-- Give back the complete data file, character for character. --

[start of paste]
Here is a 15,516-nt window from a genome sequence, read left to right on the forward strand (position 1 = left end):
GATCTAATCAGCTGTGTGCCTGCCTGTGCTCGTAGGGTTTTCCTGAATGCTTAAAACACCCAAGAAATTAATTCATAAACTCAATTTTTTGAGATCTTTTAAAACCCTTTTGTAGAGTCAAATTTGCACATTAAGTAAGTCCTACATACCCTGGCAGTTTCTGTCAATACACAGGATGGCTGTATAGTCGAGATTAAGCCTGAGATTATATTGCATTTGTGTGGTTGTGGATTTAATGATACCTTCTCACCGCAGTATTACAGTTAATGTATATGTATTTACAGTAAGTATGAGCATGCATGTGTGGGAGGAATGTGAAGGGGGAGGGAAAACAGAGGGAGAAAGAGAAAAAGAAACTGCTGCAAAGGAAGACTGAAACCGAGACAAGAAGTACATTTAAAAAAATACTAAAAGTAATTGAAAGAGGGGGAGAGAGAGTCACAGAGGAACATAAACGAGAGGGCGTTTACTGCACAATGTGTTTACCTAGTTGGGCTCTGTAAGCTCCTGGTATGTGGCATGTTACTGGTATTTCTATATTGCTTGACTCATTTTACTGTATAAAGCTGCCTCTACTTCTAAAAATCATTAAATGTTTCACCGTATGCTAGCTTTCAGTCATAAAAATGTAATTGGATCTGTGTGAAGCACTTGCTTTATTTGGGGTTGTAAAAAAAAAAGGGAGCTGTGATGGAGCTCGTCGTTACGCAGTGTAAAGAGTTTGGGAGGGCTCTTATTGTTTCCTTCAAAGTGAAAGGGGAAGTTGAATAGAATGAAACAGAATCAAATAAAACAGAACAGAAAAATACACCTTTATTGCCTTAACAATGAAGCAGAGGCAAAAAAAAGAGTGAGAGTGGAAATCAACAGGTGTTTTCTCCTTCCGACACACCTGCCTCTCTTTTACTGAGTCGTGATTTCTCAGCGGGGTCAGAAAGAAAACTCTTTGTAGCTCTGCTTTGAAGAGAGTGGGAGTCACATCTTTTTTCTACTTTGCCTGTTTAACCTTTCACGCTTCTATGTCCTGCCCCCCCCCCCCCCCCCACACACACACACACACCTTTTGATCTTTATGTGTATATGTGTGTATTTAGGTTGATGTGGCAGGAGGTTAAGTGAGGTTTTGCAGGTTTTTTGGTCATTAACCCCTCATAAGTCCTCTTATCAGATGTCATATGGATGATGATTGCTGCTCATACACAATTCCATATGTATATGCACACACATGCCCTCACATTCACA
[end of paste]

Here is a 15,516-nt window from a genome sequence, read left to right on the forward strand (position 1 = left end):
GATCTAATCAGCTGTGTGCCTGCCTGTGCTCGTAGGGTTTTCCTGAATGCTTAAAACACCCAAGAAATTAATTCATAAACTCAATTTTTTGAGATCTTTTAAAACCCTTTTGTAGAGTCAAATTTGCACATTAAGTAAGTCCTACATACCCTGGCAGTTTCTGTCAATACACAGGATGGCTGTATAGTCGAGATTAAGCCTGAGATTATATTGCATTTGTGTGGTTGTGGATTTAATGATACCTTCTCACCGCAGTATTACAGTTAATGTATATGTATTTACAGTAAGTATGAGCATGCATGTGTGGGAGGAATGTGAAGGGGGAGGGAAAACAGAGGGAGAAAGAGAAAAAGAAACTGCTGCAAAGGAAGACTGAAACCGAGACAAGAAGTACATTTAAAAAAATACTAAAAGTAATTGAAAGAGGGGGAGAGAGAGTCACAGAGGAACATAAACGAGAGGGCGTTTACTGCACAATGTGTTTACCTAGTTGGGCTCTGTAAGCTCCTGGTATGTGGCATGTTACTGGTATTTCTATATTGCTTGACTCATTTTACTGTATAAAGCTGCCTCTACTTCTAAAAATCATTAAATGTTTCACCGTATGCTAGCTTTCAGTCATAAAAATGTAATTGGATCTGTGTGAAGCACTTGCTTTATTTGGGGTTGTAAAAAAAAAAGGGAGCTGTGATGGAGCTCGTCGTTACGCAGTGTAAAGAGTTTGGGAGGGCTCTTATTGTTTCCTTCAAAGTGAAAGGGGAAGTTGAATAGAATGAAACAGAATCAAATAAAACAGAACAGAAAAATACACCTTTATTGCCTTAACAATGAAGCAGAGGCAAAAAAAAGAGTGAGAGTGGAAATCAACAGGTGTTTTCTCCTTCCGACACACCTGCCTCTCTTTTACTGAGTCGTGATTTCTCAGCGGGGTCAGAAAGAAAACTCTTTGTAGCTCTGCTTTGAAGAGAGTGGGAGTCACATCTTTTTTCTACTTTGCCTGTTTAACCTTTCACGCTTCTATGTCCTGCCCCCCCCCCCCCCCCCACACACACACACACACCTTTTGATCTTTATGTGTATATGTGTGTATTTAGGTTGATGTGGCAGGAGGTTAAGTGAGGTTTTGCAGGTTTTTTGGTCATTAACCCCTCATAAGTCCTCTTATCAGATGTCATATGGATGATGATTGCTGCTCATACACAATTCCATATGTATATGCACACACATGCCCTCACATTCACA